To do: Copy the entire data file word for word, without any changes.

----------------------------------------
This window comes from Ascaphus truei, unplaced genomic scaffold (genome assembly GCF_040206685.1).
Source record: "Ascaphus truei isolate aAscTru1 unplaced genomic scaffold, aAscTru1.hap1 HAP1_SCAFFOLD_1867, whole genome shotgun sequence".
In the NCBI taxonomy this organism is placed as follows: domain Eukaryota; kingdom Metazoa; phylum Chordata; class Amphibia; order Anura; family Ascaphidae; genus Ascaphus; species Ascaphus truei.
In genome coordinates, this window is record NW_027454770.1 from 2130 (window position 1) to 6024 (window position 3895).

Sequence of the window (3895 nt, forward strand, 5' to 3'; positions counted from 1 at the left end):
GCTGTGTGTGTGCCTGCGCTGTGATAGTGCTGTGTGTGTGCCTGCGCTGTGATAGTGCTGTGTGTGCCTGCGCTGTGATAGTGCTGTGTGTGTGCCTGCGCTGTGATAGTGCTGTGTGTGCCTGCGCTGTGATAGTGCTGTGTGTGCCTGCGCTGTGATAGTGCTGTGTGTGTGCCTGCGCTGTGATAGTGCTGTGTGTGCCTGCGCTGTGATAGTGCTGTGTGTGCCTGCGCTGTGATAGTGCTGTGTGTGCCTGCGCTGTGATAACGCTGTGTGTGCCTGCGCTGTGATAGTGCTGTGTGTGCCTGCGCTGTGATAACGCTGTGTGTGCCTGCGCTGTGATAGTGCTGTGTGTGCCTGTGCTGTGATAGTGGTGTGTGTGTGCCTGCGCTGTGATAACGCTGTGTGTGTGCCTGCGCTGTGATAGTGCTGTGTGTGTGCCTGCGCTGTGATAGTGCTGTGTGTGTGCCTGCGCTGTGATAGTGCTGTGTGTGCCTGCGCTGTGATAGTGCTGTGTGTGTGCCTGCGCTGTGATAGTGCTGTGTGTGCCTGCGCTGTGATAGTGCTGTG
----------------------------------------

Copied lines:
This window comes from Ascaphus truei, unplaced genomic scaffold (genome assembly GCF_040206685.1).
Source record: "Ascaphus truei isolate aAscTru1 unplaced genomic scaffold, aAscTru1.hap1 HAP1_SCAFFOLD_1867, whole genome shotgun sequence".
In the NCBI taxonomy this organism is placed as follows: domain Eukaryota; kingdom Metazoa; phylum Chordata; class Amphibia; order Anura; family Ascaphidae; genus Ascaphus; species Ascaphus truei.
In genome coordinates, this window is record NW_027454770.1 from 2130 (window position 1) to 6024 (window position 3895).

Sequence of the window (3895 nt, forward strand, 5' to 3'; positions counted from 1 at the left end):
GCTGTGTGTGTGCCTGCGCTGTGATAGTGCTGTGTGTGTGCCTGCGCTGTGATAGTGCTGTGTGTGCCTGCGCTGTGATAGTGCTGTGTGTGTGCCTGCGCTGTGATAGTGCTGTGTGTGCCTGCGCTGTGATAGTGCTGTGTGTGCCTGCGCTGTGATAGTGCTGTGTGTGTGCCTGCGCTGTGATAGTGCTGTGTGTGCCTGCGCTGTGATAGTGCTGTGTGTGCCTGCGCTGTGATAGTGCTGTGTGTGCCTGCGCTGTGATAACGCTGTGTGTGCCTGCGCTGTGATAGTGCTGTGTGTGCCTGCGCTGTGATAACGCTGTGTGTGCCTGCGCTGTGATAGTGCTGTGTGTGCCTGTGCTGTGATAGTGGTGTGTGTGTGCCTGCGCTGTGATAACGCTGTGTGTGTGCCTGCGCTGTGATAGTGCTGTGTGTGTGCCTGCGCTGTGATAGTGCTGTGTGTGTGCCTGCGCTGTGATAGTGCTGTGTGTGCCTGCGCTGTGATAGTGCTGTGTGTGTGCCTGCGCTGTGATAGTGCTGTGTGTGCCTGCGCTGTGATAGTGCTGTG